Some people adopt cats, dogs, even snakes or ferrets. I adopt a butterfly.
It begins late afternoon, a gorgeous Indian Summer day in Norman, Oklahoma. The sun gets in my eyes. As I turn to step down heavily from the curb, I glimpse a disconcerting splotch of color: a living Monarch butterfly, wings slowly flexing, sitting upon an oil stain.
Kind soul that I am, I bend to free it from the tar pit, but coming closer I recognize the degree of his plight. “Oh, no wonder.” A break in the leading edge its left forewing leaves it shredding and useless for flight. “He’s not going anywhere.”
I want to move it to a safer place, away from crushing wheels or heels, but as I look around, I see no place suitable to place him. He puts up little resistance as I carefully scoop him up onto my index finger. I imagine he was hit by a car and flung by the force of wind to this very spot. Legs collapsed on his left side, both antennae gone, I’m thinking, “this is one ******-up butterfly!
It is getting late, and now with this oddly fascinating creature clinging tightly to my finger, I have no choice but to take him home with me. Butterfly and I take the wheel and together we drive to my abode.
Upon arrival, I gently pry him loose onto a few colorful blossoms outside my front door. He seems unimpressed, but I leave him to his own devices so that I can go online and ask Dr. Google about butterfly repair. I am overjoyed to discover the website www.livemonarch.com, which has a complete step by step video of repairing a Monarch butterfly’s wing. I am totally stoked!
I set myself to the task of repairing his wing, in hopes he will regain flight like the butterflies in the video. The website says, “Restrain the patient: no fluttering!” They show how, contrary to popular wisdom, grabbing a butterfly by its folded wings will not impede their capacity for flight, and so I become much more comfortable in my handling of him.
The procedure is fairly straightforward: glue a tiny cardboard patch over the damaged area of wing. I concur with the website about the relative strength of those wing muscles! The little beastie is quite strong, and I take care not to harm him, using a wire coat-hanger bent into a loop slightly larger than his body-core to pin him down.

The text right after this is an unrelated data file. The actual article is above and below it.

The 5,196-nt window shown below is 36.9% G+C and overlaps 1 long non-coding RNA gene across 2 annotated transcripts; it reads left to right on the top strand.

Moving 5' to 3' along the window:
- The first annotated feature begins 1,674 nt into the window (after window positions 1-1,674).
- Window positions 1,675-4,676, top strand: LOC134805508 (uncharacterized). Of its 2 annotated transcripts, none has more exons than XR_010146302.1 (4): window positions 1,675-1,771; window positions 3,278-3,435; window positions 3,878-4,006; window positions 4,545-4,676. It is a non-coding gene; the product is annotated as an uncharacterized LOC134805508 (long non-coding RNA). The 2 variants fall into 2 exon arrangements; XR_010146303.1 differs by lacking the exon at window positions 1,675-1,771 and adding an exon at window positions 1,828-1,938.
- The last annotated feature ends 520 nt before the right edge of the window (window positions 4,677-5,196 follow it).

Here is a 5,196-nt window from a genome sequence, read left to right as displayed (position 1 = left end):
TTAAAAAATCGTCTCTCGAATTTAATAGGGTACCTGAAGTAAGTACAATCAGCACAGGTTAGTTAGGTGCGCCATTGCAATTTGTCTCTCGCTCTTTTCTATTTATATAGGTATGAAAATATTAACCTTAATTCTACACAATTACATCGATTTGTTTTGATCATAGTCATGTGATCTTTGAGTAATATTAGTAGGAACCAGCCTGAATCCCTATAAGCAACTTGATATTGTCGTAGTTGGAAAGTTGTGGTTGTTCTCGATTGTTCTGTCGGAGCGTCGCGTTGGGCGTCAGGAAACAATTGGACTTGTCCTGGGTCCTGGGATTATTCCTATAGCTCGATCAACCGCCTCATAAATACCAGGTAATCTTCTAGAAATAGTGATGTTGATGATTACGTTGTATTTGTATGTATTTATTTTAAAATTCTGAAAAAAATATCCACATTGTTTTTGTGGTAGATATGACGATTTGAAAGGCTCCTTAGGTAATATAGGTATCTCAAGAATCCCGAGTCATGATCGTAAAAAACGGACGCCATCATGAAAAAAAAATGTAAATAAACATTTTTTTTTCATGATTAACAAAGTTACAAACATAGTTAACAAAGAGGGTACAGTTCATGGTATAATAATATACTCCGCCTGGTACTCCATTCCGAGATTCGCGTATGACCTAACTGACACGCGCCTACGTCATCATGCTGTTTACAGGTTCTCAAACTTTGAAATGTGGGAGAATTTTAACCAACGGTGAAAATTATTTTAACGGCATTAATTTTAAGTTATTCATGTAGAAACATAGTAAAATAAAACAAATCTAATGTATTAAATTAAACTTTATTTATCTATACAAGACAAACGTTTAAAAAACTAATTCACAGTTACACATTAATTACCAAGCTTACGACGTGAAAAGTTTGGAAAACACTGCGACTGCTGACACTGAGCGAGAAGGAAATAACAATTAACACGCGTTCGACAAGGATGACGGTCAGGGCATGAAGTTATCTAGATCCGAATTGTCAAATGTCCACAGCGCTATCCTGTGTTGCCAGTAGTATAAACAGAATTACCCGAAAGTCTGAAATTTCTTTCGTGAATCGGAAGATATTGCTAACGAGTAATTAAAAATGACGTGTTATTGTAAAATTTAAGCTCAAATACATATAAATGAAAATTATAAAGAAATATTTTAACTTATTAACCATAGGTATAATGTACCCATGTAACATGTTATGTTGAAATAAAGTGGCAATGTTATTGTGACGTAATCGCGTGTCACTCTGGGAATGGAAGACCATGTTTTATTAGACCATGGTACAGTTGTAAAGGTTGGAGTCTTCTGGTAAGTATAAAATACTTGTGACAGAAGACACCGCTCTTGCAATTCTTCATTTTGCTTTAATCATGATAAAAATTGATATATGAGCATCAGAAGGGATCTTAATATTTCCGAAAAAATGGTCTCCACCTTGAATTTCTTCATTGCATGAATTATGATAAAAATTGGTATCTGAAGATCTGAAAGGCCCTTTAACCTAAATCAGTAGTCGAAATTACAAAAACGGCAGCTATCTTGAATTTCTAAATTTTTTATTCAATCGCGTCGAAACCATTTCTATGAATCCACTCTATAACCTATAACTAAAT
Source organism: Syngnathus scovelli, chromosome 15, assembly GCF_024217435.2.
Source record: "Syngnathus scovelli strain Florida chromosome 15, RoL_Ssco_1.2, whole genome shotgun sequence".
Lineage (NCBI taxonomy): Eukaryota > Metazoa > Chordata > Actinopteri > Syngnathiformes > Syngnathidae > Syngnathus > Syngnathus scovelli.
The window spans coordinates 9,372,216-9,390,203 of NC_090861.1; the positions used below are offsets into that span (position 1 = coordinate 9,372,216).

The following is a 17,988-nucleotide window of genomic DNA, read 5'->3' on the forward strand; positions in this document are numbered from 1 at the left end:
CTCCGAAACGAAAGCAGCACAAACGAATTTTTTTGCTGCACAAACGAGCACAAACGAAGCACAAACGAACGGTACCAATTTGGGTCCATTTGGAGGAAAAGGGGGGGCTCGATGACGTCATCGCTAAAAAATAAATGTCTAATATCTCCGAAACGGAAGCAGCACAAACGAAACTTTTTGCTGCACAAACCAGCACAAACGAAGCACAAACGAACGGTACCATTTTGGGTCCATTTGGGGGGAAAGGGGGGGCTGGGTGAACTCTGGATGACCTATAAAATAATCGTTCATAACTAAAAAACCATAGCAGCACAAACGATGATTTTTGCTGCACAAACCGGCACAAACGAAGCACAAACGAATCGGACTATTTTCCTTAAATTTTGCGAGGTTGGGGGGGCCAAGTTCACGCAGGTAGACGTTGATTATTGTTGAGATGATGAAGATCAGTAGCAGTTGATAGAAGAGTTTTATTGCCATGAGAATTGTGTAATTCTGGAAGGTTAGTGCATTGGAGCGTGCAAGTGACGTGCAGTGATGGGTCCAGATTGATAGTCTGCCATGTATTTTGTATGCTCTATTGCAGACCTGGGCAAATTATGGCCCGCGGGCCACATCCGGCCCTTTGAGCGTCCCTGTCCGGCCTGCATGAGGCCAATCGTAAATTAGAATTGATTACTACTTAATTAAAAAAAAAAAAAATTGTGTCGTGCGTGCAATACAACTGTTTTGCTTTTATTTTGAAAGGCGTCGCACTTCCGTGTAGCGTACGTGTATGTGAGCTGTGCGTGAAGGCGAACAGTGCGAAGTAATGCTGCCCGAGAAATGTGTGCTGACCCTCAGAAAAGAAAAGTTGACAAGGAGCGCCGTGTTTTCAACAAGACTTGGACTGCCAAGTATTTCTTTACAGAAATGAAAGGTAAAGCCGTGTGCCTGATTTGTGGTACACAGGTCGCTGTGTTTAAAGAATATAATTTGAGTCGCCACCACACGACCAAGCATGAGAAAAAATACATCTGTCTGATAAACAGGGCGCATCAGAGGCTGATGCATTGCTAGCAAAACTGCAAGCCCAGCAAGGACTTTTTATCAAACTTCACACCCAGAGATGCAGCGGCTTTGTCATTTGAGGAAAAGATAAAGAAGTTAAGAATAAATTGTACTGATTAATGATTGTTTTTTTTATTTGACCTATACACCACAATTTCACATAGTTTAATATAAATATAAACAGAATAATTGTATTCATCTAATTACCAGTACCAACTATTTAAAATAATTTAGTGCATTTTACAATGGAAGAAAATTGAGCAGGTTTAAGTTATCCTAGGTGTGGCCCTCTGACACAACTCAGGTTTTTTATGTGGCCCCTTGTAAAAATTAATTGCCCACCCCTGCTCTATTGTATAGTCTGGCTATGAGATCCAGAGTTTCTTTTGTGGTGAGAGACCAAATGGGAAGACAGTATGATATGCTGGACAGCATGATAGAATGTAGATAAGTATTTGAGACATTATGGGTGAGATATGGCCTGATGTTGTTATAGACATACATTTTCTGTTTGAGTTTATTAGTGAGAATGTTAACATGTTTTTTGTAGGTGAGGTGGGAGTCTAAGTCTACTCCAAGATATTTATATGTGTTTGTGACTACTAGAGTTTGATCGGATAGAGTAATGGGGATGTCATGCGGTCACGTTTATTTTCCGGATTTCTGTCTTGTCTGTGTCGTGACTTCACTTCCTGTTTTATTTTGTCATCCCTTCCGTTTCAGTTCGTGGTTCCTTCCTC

The break is a simple fracture, so I simply line up the parts of the wing, carefully press the patch down, and give it time to set. Once dry, the patch allows him to flap without continuing to shred the wing.
Post-surgery, I place him in a small, empty fish-tank lined with a green towel and placed with rocks and crystals, a bowl of water and his favorite foods inside with him. Then, I put the whole thing in the window so he can see the sky, though I must cover it to prevent my ferocious feline Kokopelli from gaining access.
As he recovers, I notice what might best be termed a unique and expansive spirit. One night I keep him with me on my finger as Dara and I sit together watching TV. At first, she thought I was simply obsessing over some little insect, but as we all spend several hours together, she begins to appreciate the presence and personality of this winged creature. I christen him Maurice, to befit his diminutive grandeur.
The differences between us are vast, and so I must adjust my presence of mind and calibrate my strength to new levels of sensitivity. So delicate and beautiful, I cannot get enough of looking at and being with this amazingly luxurious living fashion statement.
He has gotten used to me now, more-or-less surrendering to my insistent ministering. The first time I try to feed him, I hold a gigantic spoon up to his tiny face, plying him like a stubborn child. Finally, he unfurls his curly proboscis, and begins to explore my offering. Surprise! He likes it. I love watching him eat, though I feel a like a drug pusher introducing him to the powerful sweetness of cane sugar and watermelon. I hold the spoon for my little friend until he is satiated. After our feeding sessions, he tends to becomes quite frisky!